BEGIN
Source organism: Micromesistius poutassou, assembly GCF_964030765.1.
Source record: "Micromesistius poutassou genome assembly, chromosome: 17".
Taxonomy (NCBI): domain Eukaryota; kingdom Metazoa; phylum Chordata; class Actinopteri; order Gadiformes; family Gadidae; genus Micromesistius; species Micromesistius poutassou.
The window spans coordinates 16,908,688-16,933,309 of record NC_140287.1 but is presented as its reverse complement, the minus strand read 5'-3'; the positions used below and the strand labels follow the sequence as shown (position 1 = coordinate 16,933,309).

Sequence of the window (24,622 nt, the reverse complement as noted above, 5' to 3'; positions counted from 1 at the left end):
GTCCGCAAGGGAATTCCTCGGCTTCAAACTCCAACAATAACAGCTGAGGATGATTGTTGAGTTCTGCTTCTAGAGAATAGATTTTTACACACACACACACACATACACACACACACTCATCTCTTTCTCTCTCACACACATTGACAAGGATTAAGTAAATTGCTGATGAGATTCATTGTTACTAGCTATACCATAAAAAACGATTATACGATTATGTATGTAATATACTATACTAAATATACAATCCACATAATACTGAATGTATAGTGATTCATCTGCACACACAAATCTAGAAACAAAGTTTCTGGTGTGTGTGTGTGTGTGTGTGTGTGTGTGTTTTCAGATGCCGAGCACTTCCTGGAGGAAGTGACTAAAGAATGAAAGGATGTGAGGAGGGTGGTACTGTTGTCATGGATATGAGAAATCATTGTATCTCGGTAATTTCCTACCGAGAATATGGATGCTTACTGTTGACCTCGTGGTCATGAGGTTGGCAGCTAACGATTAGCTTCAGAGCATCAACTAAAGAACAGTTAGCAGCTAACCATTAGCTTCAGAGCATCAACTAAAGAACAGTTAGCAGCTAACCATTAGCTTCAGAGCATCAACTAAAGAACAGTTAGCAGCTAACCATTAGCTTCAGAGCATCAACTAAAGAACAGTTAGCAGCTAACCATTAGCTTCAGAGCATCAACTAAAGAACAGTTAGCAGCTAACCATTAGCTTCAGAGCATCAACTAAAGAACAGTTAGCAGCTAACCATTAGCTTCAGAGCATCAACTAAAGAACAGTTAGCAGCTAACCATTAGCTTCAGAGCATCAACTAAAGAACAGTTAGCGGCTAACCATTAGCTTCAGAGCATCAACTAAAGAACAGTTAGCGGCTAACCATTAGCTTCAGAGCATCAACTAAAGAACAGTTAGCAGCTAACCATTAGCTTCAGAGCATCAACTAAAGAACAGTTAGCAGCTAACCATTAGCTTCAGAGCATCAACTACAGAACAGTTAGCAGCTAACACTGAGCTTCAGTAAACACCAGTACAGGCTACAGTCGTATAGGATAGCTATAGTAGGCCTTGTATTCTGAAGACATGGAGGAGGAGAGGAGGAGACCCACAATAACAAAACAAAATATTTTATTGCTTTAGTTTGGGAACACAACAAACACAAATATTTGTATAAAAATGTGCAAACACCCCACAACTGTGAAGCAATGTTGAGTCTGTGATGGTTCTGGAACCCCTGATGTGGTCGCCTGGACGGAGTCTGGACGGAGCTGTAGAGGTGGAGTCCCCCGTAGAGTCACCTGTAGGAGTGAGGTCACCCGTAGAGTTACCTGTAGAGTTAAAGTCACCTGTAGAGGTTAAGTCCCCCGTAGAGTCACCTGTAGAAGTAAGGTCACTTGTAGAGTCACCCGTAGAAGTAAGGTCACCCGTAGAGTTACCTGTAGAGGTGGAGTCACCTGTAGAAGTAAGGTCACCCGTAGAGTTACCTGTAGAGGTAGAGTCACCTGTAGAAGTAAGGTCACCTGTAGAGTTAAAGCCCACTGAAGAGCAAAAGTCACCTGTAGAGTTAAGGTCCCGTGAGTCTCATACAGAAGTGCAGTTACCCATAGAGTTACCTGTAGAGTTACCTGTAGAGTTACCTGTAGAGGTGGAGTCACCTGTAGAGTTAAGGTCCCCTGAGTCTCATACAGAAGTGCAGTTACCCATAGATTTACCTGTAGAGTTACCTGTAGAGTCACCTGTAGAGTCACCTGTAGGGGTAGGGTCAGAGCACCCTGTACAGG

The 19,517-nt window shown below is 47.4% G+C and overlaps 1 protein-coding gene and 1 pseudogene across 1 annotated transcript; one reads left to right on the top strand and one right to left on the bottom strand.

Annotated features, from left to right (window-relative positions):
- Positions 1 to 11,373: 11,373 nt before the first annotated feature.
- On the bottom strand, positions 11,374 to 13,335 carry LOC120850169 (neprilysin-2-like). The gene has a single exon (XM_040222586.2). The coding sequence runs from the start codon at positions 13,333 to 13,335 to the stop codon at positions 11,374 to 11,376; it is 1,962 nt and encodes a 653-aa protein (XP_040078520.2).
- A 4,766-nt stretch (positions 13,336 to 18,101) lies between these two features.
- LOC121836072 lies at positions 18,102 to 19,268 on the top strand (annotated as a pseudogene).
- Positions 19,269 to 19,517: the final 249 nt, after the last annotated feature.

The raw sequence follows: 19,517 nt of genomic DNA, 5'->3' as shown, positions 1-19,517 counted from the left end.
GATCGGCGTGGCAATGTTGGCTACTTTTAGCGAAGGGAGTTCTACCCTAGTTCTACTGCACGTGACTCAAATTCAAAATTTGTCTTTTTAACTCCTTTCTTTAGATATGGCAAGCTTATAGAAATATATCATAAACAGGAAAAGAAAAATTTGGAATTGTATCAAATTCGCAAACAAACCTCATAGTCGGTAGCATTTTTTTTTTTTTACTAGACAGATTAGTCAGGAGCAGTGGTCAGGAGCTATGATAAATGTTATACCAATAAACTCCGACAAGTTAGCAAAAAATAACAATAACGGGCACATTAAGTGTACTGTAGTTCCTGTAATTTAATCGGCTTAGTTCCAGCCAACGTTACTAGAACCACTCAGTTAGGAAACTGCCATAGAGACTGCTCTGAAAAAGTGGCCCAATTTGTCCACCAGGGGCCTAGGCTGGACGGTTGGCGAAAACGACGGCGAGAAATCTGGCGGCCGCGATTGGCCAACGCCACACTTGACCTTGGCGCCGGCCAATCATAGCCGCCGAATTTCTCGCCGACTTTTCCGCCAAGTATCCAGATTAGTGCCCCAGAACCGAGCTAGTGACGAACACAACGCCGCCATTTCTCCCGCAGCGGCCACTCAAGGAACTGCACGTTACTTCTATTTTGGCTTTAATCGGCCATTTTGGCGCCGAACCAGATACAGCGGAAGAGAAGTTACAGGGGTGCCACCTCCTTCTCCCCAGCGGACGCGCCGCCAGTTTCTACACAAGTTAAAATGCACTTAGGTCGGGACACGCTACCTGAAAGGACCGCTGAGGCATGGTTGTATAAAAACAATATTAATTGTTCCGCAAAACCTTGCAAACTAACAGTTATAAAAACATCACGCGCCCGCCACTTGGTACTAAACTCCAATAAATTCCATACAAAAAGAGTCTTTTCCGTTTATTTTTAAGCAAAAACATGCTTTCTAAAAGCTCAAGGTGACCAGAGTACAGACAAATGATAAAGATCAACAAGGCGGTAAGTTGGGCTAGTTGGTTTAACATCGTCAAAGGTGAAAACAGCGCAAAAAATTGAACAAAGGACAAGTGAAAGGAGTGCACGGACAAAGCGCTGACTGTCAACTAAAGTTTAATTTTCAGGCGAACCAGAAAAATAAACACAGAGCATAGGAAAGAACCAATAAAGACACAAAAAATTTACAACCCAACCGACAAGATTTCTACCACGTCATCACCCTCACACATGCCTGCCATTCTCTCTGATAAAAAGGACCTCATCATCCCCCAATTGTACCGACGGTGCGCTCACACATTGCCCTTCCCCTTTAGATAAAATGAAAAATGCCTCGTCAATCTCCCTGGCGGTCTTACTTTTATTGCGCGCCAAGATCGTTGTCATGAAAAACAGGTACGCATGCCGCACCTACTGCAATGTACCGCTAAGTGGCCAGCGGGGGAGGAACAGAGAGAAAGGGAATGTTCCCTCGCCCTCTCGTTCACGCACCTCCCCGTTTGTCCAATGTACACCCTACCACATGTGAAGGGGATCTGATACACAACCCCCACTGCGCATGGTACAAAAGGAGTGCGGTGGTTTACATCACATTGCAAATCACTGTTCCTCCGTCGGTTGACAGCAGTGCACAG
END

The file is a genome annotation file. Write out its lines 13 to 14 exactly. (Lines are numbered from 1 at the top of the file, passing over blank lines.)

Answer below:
- Positions 19,269 to 19,517: the final 249 nt, after the last annotated feature.

The raw sequence follows: 19,517 nt of genomic DNA, 5'->3' as shown, positions 1-19,517 counted from the left end.